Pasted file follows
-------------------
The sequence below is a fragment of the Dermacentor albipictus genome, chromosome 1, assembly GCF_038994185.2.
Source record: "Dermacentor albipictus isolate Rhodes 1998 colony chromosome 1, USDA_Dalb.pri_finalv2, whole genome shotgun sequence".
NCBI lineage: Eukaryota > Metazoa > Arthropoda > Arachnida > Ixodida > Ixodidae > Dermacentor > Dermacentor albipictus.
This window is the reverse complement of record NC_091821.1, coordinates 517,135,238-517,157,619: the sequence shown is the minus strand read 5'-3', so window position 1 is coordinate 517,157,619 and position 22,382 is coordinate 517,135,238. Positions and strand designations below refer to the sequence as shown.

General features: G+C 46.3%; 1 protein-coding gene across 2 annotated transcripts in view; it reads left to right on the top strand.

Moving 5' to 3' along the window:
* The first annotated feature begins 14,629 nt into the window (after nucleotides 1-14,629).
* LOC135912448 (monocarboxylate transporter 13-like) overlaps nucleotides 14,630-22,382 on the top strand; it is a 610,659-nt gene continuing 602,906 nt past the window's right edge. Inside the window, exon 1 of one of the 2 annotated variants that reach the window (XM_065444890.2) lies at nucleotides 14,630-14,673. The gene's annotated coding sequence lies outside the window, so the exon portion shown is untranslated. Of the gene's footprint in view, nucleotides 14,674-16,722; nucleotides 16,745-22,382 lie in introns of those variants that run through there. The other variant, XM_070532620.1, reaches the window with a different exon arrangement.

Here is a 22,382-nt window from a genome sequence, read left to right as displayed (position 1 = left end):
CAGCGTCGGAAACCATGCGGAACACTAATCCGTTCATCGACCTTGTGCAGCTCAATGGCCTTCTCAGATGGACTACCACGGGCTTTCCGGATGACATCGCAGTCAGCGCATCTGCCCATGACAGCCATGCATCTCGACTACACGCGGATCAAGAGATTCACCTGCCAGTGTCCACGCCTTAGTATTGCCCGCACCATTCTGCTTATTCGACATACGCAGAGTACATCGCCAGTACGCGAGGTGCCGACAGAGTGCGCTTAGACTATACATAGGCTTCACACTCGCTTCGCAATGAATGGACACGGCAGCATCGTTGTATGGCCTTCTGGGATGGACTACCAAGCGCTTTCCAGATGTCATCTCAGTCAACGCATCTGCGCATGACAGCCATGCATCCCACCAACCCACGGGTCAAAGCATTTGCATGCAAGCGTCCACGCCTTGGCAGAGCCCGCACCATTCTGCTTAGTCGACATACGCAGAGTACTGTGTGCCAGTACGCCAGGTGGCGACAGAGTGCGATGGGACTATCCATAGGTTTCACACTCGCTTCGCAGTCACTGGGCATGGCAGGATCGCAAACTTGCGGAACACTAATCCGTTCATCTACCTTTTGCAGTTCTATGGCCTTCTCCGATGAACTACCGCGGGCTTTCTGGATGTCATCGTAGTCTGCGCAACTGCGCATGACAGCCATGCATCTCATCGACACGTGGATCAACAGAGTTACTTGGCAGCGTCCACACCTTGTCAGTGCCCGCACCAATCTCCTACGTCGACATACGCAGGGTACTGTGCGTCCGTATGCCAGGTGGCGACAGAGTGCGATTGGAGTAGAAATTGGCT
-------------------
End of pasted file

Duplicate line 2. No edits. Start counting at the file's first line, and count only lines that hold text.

Source record: "Dermacentor albipictus isolate Rhodes 1998 colony chromosome 1, USDA_Dalb.pri_finalv2, whole genome shotgun sequence".